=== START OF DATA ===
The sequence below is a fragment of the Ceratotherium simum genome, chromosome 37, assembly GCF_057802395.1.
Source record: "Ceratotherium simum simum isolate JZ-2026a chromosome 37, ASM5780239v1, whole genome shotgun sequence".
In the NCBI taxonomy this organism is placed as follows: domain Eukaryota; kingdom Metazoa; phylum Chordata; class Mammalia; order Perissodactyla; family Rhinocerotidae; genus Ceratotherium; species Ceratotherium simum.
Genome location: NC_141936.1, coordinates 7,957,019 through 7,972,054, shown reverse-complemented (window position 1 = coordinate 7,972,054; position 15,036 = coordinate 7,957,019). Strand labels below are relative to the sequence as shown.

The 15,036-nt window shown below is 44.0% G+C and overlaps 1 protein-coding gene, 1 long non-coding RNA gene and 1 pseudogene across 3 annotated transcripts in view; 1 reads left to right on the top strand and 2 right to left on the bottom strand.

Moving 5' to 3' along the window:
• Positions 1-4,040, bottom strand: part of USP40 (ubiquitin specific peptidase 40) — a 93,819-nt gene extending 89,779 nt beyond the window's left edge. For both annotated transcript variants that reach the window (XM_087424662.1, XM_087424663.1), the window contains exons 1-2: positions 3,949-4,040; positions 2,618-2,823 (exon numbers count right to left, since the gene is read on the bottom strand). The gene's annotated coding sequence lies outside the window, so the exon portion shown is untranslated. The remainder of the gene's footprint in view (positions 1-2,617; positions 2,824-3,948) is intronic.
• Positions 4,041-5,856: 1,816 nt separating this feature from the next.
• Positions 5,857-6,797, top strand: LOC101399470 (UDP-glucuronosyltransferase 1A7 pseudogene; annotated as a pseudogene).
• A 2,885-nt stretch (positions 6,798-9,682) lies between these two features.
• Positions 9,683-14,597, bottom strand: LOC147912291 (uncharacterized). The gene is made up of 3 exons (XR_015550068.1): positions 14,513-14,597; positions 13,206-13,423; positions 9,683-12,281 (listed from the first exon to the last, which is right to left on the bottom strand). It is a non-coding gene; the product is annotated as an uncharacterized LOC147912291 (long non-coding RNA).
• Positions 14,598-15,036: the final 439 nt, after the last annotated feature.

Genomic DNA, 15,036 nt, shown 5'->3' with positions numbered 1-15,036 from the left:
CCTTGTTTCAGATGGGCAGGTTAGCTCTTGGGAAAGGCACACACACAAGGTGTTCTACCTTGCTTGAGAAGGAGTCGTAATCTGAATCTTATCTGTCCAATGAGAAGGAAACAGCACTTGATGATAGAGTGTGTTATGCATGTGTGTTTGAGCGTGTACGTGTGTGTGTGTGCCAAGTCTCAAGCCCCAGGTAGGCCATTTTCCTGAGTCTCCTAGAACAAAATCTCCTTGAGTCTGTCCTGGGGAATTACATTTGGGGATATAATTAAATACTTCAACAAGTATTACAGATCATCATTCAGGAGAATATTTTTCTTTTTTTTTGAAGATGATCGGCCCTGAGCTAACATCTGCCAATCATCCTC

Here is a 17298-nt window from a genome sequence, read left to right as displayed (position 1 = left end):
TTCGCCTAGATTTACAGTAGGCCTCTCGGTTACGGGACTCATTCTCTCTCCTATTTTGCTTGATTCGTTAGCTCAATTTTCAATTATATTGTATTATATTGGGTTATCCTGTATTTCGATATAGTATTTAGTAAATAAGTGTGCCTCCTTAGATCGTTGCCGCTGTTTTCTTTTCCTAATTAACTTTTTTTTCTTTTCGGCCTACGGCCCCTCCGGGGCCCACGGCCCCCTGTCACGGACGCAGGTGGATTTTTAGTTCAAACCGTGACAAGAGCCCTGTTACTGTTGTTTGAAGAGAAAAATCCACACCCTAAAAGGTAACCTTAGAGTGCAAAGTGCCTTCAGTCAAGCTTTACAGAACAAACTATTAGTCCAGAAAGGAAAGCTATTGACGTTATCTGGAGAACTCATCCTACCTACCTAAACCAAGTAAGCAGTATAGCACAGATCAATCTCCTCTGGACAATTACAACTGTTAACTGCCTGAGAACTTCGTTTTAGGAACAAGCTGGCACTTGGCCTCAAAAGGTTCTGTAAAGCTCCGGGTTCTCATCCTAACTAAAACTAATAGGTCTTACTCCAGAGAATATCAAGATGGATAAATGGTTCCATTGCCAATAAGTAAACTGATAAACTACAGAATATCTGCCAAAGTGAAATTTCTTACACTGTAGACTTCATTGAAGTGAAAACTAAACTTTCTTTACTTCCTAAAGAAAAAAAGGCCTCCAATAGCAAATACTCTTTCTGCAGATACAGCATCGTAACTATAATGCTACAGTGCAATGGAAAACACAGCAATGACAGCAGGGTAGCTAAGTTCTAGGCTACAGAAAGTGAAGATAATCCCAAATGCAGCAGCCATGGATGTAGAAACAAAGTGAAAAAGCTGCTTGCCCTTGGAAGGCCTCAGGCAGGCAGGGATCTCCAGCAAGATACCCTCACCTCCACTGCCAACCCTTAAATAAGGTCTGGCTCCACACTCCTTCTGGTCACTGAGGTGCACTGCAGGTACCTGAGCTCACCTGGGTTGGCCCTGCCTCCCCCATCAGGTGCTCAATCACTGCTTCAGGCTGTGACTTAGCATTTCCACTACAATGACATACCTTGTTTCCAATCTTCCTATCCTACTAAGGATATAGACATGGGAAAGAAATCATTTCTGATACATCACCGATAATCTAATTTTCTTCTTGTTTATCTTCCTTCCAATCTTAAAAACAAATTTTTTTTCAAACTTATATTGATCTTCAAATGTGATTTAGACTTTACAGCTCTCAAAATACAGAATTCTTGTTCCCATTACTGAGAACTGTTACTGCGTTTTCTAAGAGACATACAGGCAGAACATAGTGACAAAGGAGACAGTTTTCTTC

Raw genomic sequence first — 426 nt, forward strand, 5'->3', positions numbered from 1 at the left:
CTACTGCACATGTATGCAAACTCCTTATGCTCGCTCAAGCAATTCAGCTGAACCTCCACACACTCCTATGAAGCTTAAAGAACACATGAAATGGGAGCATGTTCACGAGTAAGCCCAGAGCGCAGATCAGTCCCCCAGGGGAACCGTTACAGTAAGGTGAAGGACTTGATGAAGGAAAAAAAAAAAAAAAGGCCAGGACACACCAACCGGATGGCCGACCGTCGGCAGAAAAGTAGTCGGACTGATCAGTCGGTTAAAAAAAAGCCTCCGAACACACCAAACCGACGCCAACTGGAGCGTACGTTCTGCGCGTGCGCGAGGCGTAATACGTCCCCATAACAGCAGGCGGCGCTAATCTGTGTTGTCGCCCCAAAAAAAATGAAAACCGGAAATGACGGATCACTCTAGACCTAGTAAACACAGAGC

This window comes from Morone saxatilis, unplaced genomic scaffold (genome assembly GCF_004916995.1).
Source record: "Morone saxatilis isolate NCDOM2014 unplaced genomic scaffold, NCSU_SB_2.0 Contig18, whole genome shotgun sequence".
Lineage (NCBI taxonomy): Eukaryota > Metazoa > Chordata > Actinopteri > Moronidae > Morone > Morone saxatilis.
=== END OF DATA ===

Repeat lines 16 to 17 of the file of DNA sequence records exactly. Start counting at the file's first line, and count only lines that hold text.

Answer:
TTCGCCTAGATTTACAGTAGGCCTCTCGGTTACGGGACTCATTCTCTCTCCTATTTTGCTTGATTCGTTAGCTCAATTTTCAATTATATTGTATTATATTGGGTTATCCTGTATTTCGATATAGTATTTAGTAAATAAGTGTGCCTCCTTAGATCGTTGCCGCTGTTTTCTTTTCCTAATTAACTTTTTTTTCTTTTCGGCCTACGGCCCCTCCGGGGCCCACGGCCCCCTGTCACGGACGCAGGTGGATTTTTAGTTCAAACCGTGACAAGAGCCCTGTTACTGTTGTTTGAAGAGAAAAATCCACACCCTAAAAGGTAACCTTAGAGTGCAAAGTGCCTTCAGTCAAGCTTTACAGAACAAACTATTAGTCCAGAAAGGAAAGCTATTGACGTTATCTGGAGAACTCATCCTACCTACCTAAACCAAGTAAGCAGTATAGCACAGATCAATCTCCTCTGGACAATTACAACTGTTAACTGCCTGAGAACTTCGTTTTAGGAACAAGCTGGCACTTGGCCTCAAAAGGTTCTGTAAAGCTCCGGGTTCTCATCCTAACTAAAACTAATAGGTCTTACTCCAGAGAATATCAAGATGGATAAATGGTTCCATTGCCAATAAGTAAACTGATAAACTACAGAATATCTGCCAAAGTGAAATTTCTTACACTGTAGACTTCATTGAAGTGAAAACTAAACTTTCTTTACTTCCTAAAGAAAAAAAGGCCTCCAATAGCAAATACTCTTTCTGCAGATACAGCATCGTAACTATAATGCTACAGTGCAATGGAAAACACAGCAATGACAGCAGGGTAGCTAAGTTCTAGGCTACAGAAAGTGAAGATAATCCCAAATGCAGCAGCCATGGATGTAGAAACAAAGTGAAAAAGCTGCTTGCCCTTGGAAGGCCTCAGGCAGGCAGGGATCTCCAGCAAGATACCCTCACCTCCACTGCCAACCCTTAAATAAGGTCTGGCTCCACACTCCTTCTGGTCACTGAGGTGCACTGCAGGTACCTGAGCTCACCTGGGTTGGCCCTGCCTCCCCCATCAGGTGCTCAATCACTGCTTCAGGCTGTGACTTAGCATTTCCACTACAATGACATACCTTGTTTCCAATCTTCCTATCCTACTAAGGATATAGACATGGGAAAGAAATCATTTCTGATACATCACCGATAATCTAATTTTCTTCTTGTTTATCTTCCTTCCAATCTTAAAAACAAATTTTTTTTCAAACTTATATTGATCTTCAAATGTGATTTAGACTTTACAGCTCTCAAAATACAGAATTCTTGTTCCCATTACTGAGAACTGTTACTGCGTTTTCTAAGAGACATACAGGCAGAACATAGTGACAAAGGAGACAGTTTTCTTC

Raw genomic sequence first — 426 nt, forward strand, 5'->3', positions numbered from 1 at the left: